For Christmas we got ourselves a king-sized bed. I bought the mattress with my honorarium from the Macbeth seminar. He built the frame in his studio out of salvaged poplar and ash. For two years we’ve slept, or not slept, on a double. I’m small enough, but he’s 6’4″, and we’re both inclined to throw a knee and an elbow. Most nights one of us ended up on the couch in the living room, the other creeping out in the morning, “Sorry, babe. The bed’s all yours now. No, no, you take it. I’m up for good. You sleep. I’ll shower and get the coffee going.”
Our new bed is so big we can sleep without touching. And in the weeks since the holiday that’s what we’ve done. He’s home late from the studio. I’m out the door early, walking to campus, or catching the train north. Crossing paths in the kitchen, he kisses my forehead, asks if we’ve got any cereal left. ”No. I haven’t had a chance to go to the store. We’re out of greens too, and low on toilet paper.” ”I’ll do the shopping. You’ve been doing all the housework.” ”No, I’ll do it . . . ” I’m fingering the waistband of his jeans. He swats at me, smiling, “Hey! Stop that.” But when I insist, he becomes serious. Uncurling my crabbed fingers, he says, “Come on, babe. Not now.”
Not now, not ever. And he’s right: I have been doing all the housework.
“Let’s go out dancing like we used to do! They’re spinning vinyl at that little club on Dickens: You know you want to . . . ” I’m standing over him, swinging my hips. He reaches up to me, “Sweetheart, you’re smokin’. But I’m tired. Let’s watch a movie or something.” I let my disappointment show. He sighs deeply, turns over. ”You can go, Cat. See if Daniel or Scott want to join you. I’m in for the night.” I rage.
I rage. He shuts down. We make stiff peace over small favors. ”Will you drop this off at the library while you’re on campus today?” ”Yeah, and I’ve been meaning to ask: Can I take your truck Tuesday?” ”Sure. What for?” ”The department is getting rid of some bookshelves. I thought they’d fit well in that spot in the entry.” ”Okay, but let me come with you. You’ll need help with the lifting. Tuesday, you said?” ”Mmhm. Thanks.”
We’re good friends. He makes me laugh. I slip my hand in his back pocket. He asks, “What are you, the Artful Dodger?” and pretends to pull a handkerchief from my ear. I let myself smile. But when I rise on my tiptoes to slip him some tongue and he makes a face, I’m furious.
We talk. Of course we talk. I feel rejected. He feels misunderstood. I say things like, “This is a really important part of our relationship to me: intimacy, tenderness–” He finishes my sentence, “–sex.” ”Yes, sex! And I don’t see why I should be made to feel bad about that. We are young and beautiful and in love . . . ” ”Yes, we are all those things, Cat, but I can’t be responsible for making you feel like it.” ”What do you mean ‘responsible’? I’m asking you to partner me.” I’m turning hysterical, “You make me sound like some gaping pit of need.” He’s crossing his arms, uncrossing them, bringing his hands up to his face, running his fingers through his hair. I go on, “I am not a monster! I am not preying on you! These are reasonable things to want! He looks utterly defeated. Still I don’t stop, “Other people want these things! I know because everywhere I go, people advertise their desire. The world is open to me the way I’m open to you, but you, you’re closed.” He rolls his eyes and throws up his hands, “Fine, Cat. Other people want you. What do you want me to say to that? I won’t be bullied by you. You’ll either stay because you want to, or you’ll go and I’ll be devastated. But I’m not going to play this game.” I can barely hear him. ”What game?“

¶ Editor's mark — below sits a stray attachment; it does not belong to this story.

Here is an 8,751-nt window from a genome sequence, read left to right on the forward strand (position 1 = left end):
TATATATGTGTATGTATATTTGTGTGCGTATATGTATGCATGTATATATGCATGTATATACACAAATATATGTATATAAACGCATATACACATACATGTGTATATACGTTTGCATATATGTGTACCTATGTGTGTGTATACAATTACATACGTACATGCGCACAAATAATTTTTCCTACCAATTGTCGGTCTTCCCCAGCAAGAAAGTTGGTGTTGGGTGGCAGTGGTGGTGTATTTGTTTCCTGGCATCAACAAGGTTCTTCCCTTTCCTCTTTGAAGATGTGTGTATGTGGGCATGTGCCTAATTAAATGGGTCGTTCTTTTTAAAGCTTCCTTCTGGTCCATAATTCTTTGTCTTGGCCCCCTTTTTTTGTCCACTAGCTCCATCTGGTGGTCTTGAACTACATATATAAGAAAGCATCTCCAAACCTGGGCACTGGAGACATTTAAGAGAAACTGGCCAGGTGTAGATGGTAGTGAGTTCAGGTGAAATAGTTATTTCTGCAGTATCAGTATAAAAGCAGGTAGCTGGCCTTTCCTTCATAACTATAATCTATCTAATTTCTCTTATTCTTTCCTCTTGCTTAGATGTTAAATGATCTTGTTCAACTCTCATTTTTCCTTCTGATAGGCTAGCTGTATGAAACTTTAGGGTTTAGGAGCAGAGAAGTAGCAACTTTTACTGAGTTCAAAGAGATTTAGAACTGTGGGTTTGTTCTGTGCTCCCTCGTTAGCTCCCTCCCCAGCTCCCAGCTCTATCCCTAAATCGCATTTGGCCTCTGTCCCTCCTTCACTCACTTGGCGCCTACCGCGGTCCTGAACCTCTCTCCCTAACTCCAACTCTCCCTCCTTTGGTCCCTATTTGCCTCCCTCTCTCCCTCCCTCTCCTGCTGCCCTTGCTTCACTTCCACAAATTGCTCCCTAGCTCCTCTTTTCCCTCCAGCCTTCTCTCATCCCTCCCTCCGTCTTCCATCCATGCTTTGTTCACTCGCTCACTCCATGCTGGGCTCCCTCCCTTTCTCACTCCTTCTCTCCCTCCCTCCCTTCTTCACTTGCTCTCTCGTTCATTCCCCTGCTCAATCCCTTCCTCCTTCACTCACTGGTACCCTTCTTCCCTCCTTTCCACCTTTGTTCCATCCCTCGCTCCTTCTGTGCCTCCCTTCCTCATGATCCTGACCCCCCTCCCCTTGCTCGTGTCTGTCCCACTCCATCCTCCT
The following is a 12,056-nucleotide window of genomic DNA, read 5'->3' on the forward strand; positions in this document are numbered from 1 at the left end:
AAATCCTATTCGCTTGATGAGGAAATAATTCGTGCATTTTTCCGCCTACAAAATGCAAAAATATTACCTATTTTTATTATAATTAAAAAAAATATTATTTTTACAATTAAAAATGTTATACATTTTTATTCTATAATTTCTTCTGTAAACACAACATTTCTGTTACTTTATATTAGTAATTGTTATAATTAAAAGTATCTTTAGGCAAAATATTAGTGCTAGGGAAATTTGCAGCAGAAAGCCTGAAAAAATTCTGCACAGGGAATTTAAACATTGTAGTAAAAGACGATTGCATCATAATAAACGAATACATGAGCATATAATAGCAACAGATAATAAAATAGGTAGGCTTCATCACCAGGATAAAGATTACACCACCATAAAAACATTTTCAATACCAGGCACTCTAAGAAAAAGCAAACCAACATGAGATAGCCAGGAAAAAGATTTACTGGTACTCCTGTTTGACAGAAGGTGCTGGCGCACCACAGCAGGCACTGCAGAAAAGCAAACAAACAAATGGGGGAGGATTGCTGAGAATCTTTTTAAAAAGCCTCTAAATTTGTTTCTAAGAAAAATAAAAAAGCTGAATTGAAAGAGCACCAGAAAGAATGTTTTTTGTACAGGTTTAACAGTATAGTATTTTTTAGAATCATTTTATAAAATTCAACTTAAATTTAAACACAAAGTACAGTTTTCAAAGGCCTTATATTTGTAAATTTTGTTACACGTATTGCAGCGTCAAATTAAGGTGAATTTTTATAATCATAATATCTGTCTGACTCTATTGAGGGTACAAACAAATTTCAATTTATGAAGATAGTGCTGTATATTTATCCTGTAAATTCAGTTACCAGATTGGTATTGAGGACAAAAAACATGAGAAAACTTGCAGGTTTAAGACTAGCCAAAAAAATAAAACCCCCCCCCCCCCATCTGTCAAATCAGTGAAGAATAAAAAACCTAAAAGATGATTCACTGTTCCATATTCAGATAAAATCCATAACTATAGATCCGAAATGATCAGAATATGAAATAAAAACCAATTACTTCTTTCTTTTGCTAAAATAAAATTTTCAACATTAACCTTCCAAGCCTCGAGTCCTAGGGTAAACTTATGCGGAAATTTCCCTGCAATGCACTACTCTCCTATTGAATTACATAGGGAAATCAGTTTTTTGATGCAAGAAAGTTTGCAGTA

Our friends throw parties, host dinners, invite us out. ”Were you planning on coming to Amy and Mary’s tonight?” ”What’s going on there?” ”Their joint birthday party, remember? They sent out that email. You and I talked about it last week.” ”You know, babe, I just don’t think I’m up to it tonight.” That’s fine. I figured. Coat, keys, hat, and gloves. ”Love you.” ”Love you, too. Have fun.”
The party is packed. Daniel and Scott are both there. I like the way Daniel touches my arm as he leans in for a kiss, “Nice to see you.” I notice the cut of Scott’s trousers–where they tug and bunch. All the boys look ruddy and ready. The girls look rosy and ready too. In the too-hot hallway I run into Heather. Heather is a prodigy: several years ahead of me in the PhD, but a handful of years younger than me, staggeringly verbal, pretty in a wholesome way, evangelical, gay, and never been kissed. She tends to text me throughout the day: shorthand epistles about the ups and downs of her inner life–feelings of loneliness, feelings of belonging. I tend not to respond, or to respond only minimally, “Boo. Sounds rough. So sorry, Heather,” or “Yay! Happy day!,” that kind of thing. She doesn’t seem to mind my reticence, and I only sometimes resent being thrown into a big-sister-meets-surrogate-girlfriend role. ”How are you?” she asks a little too meaningfully, cocking her head, and resting her hand heavily on my shoulder.” I have no idea what to say. I make a decision: I am going to tell the truth, and to Heather of all people, in this sweltering hallway. ”Not good . . . ” I tell her about the spats, the selfishness, my deepening skepticism about my capacities to love.